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Modern Research in Dentistry

Is there any Association between Biofilms and COVID-19?

Rabia Sannam Khan1*, Yasser Ali H Almoshawah2, Hafsah Akhtar3 and Fahad H Alhamoudi4

1Rabia Sannam Khan, PhD scholar, ICE Postgraduate Dental Institute and Hospital, 24 Furness Quay, Salford, UK

2Yasser Ali H Almoshawah, Lecturer, Department of Mechanical Engineering, Shaqra University, Saudi Arabia

3Hafsah Akhtar, PhD Scholar, Department of Material Science and Engineering, University of Sheffield, UK

4Fahad Hussain, Lecturer, Department of Dental Technology, King Khalid University, Saudi Arabia

*Corresponding author: Rabia Sannam Khan, ICE Postgraduate Dental Institute and Hospital, 24 Furness Quay, Salford, UK

Submission: November 11, 2020;Published: November 20, 2020

DOI: 10.31031/MRD.2020.05.000621

Volume5 Issue5


The global pandemic COVID-19 has brought devastating health, social and economic effects that drastically impacts the health services delivery. The route of entry of the SARS-COV-2 is respiratory system where it disturbs the equilibrium. The miscommunication between the adaptive and innate immunity is the indirect cause of death in patients suffering from COVID-19 severe symptoms. The failure in the production of effective antibodies against the virus causes the mortality. This shows that the adaptive immune response takes longer than the innate immune response. It is proposed that bacterial biofilms can be similar to viral biofilms representing the viral communities with augmented infectious capacity [1].

Biofilms occurs when the microorganisms accumulate and binds to a surface, and forms layers and hence stabilizes the bacterial infections and associated resistance. Biofilms causes not only bacterial infectious diseases but also viral diseases. Biofilms accumulate in viral infections and despite having the common features between bacterial and viral biofilms the major difference is being that the matrix of viral assembly is formed by the infected cell whereas the bacterial biofilm matrix is formed by the microbe itself. Biofilms can be found in different environments such as in teeth, stomach where the bacteria start to cause an infection [2].

SARS-COV-2 transmission is relying on the production of extracellular viral particles and the concentration, structure, function and composition of the viral particles are similar to those of the bacterial biofilms. SARS-COV-2 is an RNA virus which is encapsulated with proteins and lipid layer. The virus floats in air and attach to surfaces due to the lipid membranes that altogether makes very frail membranes, therefore, if the virus were single having no poli-viral support, it won’t survive in the conditions. It is 50 to 200nm in diameter and it contains the spike, envelope, membrane and nucleocapsid proteins. The spike protein attaches and fuses and triggers the viral host cell membranes. The S1 subunit of spike protein further engages the host cell receptor, the S1 receptor binding domain undergoes conformational motions. The host cell receptor is angiotensin converting enzyme 2, which has the higher affinity to SARS-COV-2 in comparison to SARS-COV. The protease domain of angiotensin converting enzyme engages the alpha 1 helix, in the recognition of receptor binding domain and engages with minor contribution from alpha2 helix and beta 3 and 4 sheets [3,4].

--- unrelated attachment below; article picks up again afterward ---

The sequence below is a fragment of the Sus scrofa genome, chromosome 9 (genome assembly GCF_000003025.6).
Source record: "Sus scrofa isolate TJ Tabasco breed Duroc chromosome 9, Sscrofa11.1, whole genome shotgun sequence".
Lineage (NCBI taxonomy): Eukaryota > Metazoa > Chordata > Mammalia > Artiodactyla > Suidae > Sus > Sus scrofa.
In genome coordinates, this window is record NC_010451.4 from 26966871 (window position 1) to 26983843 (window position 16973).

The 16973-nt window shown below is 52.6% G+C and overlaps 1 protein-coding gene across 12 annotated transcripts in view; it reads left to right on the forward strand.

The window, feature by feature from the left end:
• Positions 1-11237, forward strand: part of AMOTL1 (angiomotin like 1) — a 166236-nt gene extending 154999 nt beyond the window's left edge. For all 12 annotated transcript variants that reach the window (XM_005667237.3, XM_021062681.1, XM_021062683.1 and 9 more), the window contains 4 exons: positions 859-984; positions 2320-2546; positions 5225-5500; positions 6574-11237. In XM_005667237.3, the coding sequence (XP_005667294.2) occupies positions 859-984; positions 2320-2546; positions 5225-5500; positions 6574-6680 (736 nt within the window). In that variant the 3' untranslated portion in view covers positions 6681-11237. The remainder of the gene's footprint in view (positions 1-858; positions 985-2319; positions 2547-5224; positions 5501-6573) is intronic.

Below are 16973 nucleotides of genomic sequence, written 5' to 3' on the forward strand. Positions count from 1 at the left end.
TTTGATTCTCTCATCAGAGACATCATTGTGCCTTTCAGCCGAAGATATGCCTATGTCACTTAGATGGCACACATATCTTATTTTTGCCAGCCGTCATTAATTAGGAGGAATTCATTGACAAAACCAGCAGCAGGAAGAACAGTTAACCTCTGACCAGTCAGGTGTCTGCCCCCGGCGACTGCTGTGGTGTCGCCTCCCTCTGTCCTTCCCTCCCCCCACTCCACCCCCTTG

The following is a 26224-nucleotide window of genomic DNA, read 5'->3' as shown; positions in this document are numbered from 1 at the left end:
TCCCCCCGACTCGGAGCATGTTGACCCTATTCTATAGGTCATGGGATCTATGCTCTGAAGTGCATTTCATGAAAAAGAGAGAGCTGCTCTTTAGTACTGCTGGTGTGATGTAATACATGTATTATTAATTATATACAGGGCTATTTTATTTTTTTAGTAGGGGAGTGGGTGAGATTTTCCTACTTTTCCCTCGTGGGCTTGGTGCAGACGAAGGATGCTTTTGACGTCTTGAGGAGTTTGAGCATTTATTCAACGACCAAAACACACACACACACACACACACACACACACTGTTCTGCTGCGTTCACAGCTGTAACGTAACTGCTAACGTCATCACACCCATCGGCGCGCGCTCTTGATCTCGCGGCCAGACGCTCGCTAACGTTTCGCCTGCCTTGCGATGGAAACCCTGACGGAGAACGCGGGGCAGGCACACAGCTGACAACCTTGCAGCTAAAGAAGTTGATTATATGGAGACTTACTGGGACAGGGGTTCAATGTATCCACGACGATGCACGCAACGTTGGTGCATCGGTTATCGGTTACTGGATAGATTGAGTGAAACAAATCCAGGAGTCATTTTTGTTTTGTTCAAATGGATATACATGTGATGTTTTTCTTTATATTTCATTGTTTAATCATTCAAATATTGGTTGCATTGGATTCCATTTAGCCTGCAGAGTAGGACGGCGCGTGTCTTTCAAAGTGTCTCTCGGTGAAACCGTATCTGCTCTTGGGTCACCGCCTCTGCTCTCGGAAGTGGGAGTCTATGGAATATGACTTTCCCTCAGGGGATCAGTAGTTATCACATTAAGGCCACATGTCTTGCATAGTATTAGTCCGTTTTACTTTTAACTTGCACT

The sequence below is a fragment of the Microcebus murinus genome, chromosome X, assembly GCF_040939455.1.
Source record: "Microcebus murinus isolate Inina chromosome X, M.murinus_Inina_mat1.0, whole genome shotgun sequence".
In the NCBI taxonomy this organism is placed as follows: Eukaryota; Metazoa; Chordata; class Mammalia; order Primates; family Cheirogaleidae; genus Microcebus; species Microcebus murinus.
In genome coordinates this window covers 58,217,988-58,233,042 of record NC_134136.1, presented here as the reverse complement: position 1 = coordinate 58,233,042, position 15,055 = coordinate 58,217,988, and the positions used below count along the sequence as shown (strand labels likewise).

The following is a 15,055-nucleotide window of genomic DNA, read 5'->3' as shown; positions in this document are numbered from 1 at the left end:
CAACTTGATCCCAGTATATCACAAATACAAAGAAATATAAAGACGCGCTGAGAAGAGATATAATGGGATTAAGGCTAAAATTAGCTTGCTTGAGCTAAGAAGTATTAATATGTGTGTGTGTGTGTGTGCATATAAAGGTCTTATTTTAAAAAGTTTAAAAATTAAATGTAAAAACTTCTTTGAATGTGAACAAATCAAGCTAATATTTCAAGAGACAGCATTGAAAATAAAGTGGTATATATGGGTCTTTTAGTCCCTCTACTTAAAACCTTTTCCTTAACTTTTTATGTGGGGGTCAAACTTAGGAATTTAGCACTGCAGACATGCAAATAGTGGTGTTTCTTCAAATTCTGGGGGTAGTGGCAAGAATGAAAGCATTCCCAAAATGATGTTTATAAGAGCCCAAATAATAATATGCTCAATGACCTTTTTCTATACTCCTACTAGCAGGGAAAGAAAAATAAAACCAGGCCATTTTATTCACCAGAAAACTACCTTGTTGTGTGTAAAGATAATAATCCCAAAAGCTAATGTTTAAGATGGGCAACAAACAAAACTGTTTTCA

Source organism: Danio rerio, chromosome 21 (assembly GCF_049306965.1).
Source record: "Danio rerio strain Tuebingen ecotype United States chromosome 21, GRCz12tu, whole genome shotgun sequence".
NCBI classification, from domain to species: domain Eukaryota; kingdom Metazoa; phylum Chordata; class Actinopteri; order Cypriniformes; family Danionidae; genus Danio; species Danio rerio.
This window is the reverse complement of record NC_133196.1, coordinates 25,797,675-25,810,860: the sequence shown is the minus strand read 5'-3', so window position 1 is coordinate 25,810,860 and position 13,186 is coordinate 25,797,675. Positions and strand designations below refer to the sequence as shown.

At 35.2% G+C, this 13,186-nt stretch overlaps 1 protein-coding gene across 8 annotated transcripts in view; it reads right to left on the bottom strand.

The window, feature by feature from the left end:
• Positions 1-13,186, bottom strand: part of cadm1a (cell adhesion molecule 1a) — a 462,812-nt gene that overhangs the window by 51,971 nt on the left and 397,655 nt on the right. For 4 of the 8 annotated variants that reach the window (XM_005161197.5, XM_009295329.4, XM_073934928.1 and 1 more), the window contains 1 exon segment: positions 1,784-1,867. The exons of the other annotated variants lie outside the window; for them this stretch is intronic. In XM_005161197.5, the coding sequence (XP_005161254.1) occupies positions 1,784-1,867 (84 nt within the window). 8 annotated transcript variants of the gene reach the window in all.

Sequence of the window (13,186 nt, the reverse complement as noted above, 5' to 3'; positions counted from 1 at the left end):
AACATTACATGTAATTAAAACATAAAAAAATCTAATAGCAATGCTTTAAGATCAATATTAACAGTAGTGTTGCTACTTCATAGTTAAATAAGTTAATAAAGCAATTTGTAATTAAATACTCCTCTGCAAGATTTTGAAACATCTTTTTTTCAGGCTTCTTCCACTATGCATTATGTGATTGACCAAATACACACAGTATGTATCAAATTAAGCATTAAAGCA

These undergoing processes allows to suspect the inter viral membrane activity that makes the viral biofilm possibility and hence, the membrane destruction might leads to shorter viral life span and viral isolation. This also allows virus to infect other tissues such as liver cells, erythrocytes, nephrons, neurons and many more [4]. The better understanding concentration of accumulated mutant viral particles beneath each layer of biofilm is important. Further investigation is required to identify the biofilm formation possibility for SARS-COV-2.


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  2. Penesyan A, Nagy SS, Kjelleberg S, Gillings MR, Paulsen IT (2019) Rapid microevolution of biofilm cells in response to antibiotics. NPJ Biofilms Microbiomes 5(1): 34.
  3. Saeid B, Parissa F, Poopak F, Jalaledin G, Akbar VA (2020) Investigation of the hypothesis of biofilm formation in coronavirus (COVID-19). Biomedical and biotechnology research journal 4(5): 99-100.
  4. Duarte AT, Ramírez VG (2020) COVID-19, SARS-CoV-2 encapsulated RNA Virus is capable of forming a viral biofilm.

© 2020 Rabia Sannam Khan. This is an open access article distributed under the terms of the Creative Commons Attribution License , which permits unrestricted use, distribution, and build upon your work non-commercially.